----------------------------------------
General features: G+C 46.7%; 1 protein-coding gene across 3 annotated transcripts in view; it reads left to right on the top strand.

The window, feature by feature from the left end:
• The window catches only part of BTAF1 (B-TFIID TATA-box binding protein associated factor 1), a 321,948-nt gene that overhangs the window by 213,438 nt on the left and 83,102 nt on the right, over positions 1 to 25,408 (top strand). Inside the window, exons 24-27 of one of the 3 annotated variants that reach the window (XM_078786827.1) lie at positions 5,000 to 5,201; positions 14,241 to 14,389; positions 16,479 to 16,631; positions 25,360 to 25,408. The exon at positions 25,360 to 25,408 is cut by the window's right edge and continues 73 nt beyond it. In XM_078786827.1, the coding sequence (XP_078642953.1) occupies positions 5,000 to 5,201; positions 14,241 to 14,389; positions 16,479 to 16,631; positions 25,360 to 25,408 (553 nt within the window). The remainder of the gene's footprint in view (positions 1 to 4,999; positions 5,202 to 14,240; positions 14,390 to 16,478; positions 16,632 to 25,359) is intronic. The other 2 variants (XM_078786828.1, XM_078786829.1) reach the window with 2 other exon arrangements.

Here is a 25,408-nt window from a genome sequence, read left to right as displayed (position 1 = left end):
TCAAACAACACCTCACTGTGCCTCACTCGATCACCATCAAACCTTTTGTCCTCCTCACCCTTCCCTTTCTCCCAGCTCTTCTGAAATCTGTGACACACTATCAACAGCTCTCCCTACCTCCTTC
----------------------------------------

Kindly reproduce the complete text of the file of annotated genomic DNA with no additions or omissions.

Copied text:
General features: G+C 46.7%; 1 protein-coding gene across 3 annotated transcripts in view; it reads left to right on the top strand.

The window, feature by feature from the left end:
• The window catches only part of BTAF1 (B-TFIID TATA-box binding protein associated factor 1), a 321,948-nt gene that overhangs the window by 213,438 nt on the left and 83,102 nt on the right, over positions 1 to 25,408 (top strand). Inside the window, exons 24-27 of one of the 3 annotated variants that reach the window (XM_078786827.1) lie at positions 5,000 to 5,201; positions 14,241 to 14,389; positions 16,479 to 16,631; positions 25,360 to 25,408. The exon at positions 25,360 to 25,408 is cut by the window's right edge and continues 73 nt beyond it. In XM_078786827.1, the coding sequence (XP_078642953.1) occupies positions 5,000 to 5,201; positions 14,241 to 14,389; positions 16,479 to 16,631; positions 25,360 to 25,408 (553 nt within the window). The remainder of the gene's footprint in view (positions 1 to 4,999; positions 5,202 to 14,240; positions 14,390 to 16,478; positions 16,632 to 25,359) is intronic. The other 2 variants (XM_078786828.1, XM_078786829.1) reach the window with 2 other exon arrangements.

Here is a 25,408-nt window from a genome sequence, read left to right as displayed (position 1 = left end):
TCAAACAACACCTCACTGTGCCTCACTCGATCACCATCAAACCTTTTGTCCTCCTCACCCTTCCCTTTCTCCCAGCTCTTCTGAAATCTGTGACACACTATCAACAGCTCTCCCTACCTCCTTC